This week, Canada is revelling in Obama-mania. Ever since the new US president announced that his first official foreign visit would land him in Ottawa, the media (along with countless security personnel) have been building toward the big moment when the plane door would open and Obama would appear.
What would he say? What would he wear? How would he and our notoriously rigid prime minister get along?
The excitement is understandable. It’s been a long, painful dry spell since our southern neighbours have been blessed with a leader who is that rare combination of intelligence, common sense, charisma, and, dare we say it about a politician, principles. (Even the Kennedy glamour was tarnished by JFK’s many affairs.)
It’s no surprise that Canadians are excited as well. Compared to the juvenile partisanship that passes for Parliament Hill these days, Obama seems to hold the promise of a leader who can rise above time-wasting antics and get things done.
In fact, some of that aura has already started to rub off on one of our own politicians: Liberal leader Michael Ignatieff. But even without a shaky minority government and the lingering threat of an election, appeal-by-association is a dangerous thing.
There’s no doubting that Ignatieff is intelligent. He’s studied at Oxford and Harvard, and has taught at universities around the world. He’s well versed in humanitarian law and minority rights, and has won the Governor General’s award for non-fiction. He’s also no stranger to hard work, having started his political career over 40 years ago by knocking on doors for Lester B. Pearson.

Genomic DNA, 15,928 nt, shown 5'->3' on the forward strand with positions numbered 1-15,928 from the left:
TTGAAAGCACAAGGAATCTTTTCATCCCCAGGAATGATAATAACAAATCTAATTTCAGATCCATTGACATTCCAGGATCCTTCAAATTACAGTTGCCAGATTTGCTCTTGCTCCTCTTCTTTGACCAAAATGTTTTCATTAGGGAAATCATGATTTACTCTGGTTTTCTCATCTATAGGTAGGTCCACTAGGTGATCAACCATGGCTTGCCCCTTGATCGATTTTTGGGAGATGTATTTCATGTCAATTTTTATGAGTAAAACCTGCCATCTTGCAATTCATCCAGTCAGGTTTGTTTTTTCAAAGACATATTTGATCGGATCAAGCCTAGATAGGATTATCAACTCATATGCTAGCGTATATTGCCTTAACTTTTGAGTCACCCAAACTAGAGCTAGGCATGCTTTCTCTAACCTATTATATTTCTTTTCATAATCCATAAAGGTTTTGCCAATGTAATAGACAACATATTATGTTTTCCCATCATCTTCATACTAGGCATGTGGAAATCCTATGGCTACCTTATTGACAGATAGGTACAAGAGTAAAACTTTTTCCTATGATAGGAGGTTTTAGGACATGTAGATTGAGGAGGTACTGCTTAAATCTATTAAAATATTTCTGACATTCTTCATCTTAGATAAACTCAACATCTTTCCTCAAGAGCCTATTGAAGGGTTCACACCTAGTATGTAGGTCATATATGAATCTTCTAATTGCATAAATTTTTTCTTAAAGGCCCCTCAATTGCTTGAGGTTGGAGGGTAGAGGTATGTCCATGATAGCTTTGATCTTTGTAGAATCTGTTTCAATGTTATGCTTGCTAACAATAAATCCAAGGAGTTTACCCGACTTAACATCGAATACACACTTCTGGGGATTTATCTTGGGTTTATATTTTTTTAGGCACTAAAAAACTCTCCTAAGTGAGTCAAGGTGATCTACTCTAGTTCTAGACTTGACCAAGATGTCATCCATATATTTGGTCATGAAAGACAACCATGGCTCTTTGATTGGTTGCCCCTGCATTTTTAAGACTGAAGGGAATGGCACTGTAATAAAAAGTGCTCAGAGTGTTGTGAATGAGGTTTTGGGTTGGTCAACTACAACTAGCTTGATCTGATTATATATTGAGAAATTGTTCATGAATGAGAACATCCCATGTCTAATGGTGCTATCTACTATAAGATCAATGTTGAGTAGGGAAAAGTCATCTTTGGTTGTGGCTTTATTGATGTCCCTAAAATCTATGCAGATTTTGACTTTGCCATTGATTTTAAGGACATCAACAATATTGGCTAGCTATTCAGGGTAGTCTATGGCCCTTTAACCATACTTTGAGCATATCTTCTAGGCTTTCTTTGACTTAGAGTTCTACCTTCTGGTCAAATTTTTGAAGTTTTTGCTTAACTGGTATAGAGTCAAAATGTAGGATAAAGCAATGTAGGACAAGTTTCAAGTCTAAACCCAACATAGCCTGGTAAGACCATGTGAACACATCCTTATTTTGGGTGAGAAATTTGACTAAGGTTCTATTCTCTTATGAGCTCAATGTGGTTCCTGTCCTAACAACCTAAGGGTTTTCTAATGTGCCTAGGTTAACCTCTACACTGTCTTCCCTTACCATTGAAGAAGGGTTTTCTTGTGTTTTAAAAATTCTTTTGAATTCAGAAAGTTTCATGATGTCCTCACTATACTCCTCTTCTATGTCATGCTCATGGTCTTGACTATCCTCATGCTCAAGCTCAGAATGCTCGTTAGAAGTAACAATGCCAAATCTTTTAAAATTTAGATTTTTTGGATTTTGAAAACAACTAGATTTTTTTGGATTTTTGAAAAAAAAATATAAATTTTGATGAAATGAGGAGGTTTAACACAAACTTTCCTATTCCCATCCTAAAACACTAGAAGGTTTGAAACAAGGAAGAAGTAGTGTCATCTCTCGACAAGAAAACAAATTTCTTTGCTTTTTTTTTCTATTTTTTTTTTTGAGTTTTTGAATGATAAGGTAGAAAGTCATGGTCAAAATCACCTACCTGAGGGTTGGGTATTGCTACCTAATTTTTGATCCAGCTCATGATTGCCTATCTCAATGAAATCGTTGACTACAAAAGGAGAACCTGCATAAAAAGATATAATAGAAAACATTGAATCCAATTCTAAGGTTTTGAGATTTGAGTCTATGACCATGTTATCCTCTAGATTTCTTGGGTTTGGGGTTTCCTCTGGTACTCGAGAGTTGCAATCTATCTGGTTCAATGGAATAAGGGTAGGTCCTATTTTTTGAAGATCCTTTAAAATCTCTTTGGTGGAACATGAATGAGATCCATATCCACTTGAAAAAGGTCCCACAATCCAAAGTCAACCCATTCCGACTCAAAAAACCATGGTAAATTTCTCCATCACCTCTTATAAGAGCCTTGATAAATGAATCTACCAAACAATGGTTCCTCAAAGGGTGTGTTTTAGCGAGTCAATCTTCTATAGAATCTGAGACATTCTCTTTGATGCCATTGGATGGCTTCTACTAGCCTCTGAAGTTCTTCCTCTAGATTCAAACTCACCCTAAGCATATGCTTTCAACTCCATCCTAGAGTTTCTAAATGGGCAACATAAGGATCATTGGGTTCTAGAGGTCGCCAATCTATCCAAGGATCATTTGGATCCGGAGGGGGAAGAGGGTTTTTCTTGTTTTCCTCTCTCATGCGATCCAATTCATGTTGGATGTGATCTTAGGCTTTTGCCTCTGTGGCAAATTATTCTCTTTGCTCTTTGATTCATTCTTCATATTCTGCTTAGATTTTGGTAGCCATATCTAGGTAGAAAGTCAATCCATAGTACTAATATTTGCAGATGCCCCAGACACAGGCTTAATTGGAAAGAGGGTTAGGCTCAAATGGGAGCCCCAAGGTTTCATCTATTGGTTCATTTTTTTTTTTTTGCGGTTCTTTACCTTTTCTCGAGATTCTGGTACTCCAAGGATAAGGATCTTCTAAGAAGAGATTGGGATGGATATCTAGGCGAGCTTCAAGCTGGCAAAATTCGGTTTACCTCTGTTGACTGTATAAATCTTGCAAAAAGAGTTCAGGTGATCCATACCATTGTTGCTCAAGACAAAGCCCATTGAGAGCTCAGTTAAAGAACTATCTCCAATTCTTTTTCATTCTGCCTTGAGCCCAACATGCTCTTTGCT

If an election is called (and if Ignatieff still happens to be Liberal leader), those are the qualities we should be judging him, or any other leader, on?not the six-degrees-of-separation game.
Stéphane Dion’s seat had barely cooled before the media were playing up the Obama-Ignatieff associations, no matter how tenuous they were. As the Globe and Mail reports, ?the two politicians . . . have several close friends in common.? These include Lawrence Summers, former president of Harvard and head of the White House National Economic Council. Summers and his wife have reportedly vacationed with the Ignatieffs in the south of France.
Ignatieff himself isn’t shy about promoting the ties. ?I just pick up the phone to some of my friends in his administration,? he said on CTV’s Question Period about his White House connections.
When it comes to dinner parties or grabbing a plum Senate seat, those associations do matter. Ignatieff and Obama may well have long, friendly chats on the phone. They may even share common ground when it comes to foreign policy. But with the very real possibility that a non-confidence vote could take us back to the polls at any time, we’d do well to remember that knowing someone is not the same as being someone.
Liberal, Conservative, or Green, Canadians need real, effective leadership now more than ever. And it really shouldn’t matter whether those leaders are on the new president’s BFF list.